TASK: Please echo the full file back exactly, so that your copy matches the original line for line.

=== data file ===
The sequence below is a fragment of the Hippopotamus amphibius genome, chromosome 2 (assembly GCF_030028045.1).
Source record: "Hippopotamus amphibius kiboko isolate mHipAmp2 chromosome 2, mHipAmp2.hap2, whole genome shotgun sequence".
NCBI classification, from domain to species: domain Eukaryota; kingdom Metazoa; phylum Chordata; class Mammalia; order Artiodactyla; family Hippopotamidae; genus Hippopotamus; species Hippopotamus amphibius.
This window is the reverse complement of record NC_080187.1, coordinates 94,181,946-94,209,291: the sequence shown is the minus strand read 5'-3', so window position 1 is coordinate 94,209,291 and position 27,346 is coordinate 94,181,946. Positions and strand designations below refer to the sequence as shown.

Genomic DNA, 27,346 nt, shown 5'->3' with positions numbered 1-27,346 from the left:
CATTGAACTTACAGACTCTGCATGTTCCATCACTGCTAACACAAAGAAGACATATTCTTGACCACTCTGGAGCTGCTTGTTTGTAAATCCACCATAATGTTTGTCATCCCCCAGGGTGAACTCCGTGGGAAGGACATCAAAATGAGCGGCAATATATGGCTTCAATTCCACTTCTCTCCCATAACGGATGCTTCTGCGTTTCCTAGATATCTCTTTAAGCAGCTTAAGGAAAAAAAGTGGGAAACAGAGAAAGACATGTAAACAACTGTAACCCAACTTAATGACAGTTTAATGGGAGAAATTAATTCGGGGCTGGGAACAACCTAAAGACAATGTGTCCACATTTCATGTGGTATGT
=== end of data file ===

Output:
The sequence below is a fragment of the Hippopotamus amphibius genome, chromosome 2 (assembly GCF_030028045.1).
Source record: "Hippopotamus amphibius kiboko isolate mHipAmp2 chromosome 2, mHipAmp2.hap2, whole genome shotgun sequence".
NCBI classification, from domain to species: domain Eukaryota; kingdom Metazoa; phylum Chordata; class Mammalia; order Artiodactyla; family Hippopotamidae; genus Hippopotamus; species Hippopotamus amphibius.
This window is the reverse complement of record NC_080187.1, coordinates 94,181,946-94,209,291: the sequence shown is the minus strand read 5'-3', so window position 1 is coordinate 94,209,291 and position 27,346 is coordinate 94,181,946. Positions and strand designations below refer to the sequence as shown.

Genomic DNA, 27,346 nt, shown 5'->3' with positions numbered 1-27,346 from the left:
CATTGAACTTACAGACTCTGCATGTTCCATCACTGCTAACACAAAGAAGACATATTCTTGACCACTCTGGAGCTGCTTGTTTGTAAATCCACCATAATGTTTGTCATCCCCCAGGGTGAACTCCGTGGGAAGGACATCAAAATGAGCGGCAATATATGGCTTCAATTCCACTTCTCTCCCATAACGGATGCTTCTGCGTTTCCTAGATATCTCTTTAAGCAGCTTAAGGAAAAAAAGTGGGAAACAGAGAAAGACATGTAAACAACTGTAACCCAACTTAATGACAGTTTAATGGGAGAAATTAATTCGGGGCTGGGAACAACCTAAAGACAATGTGTCCACATTTCATGTGGTATGT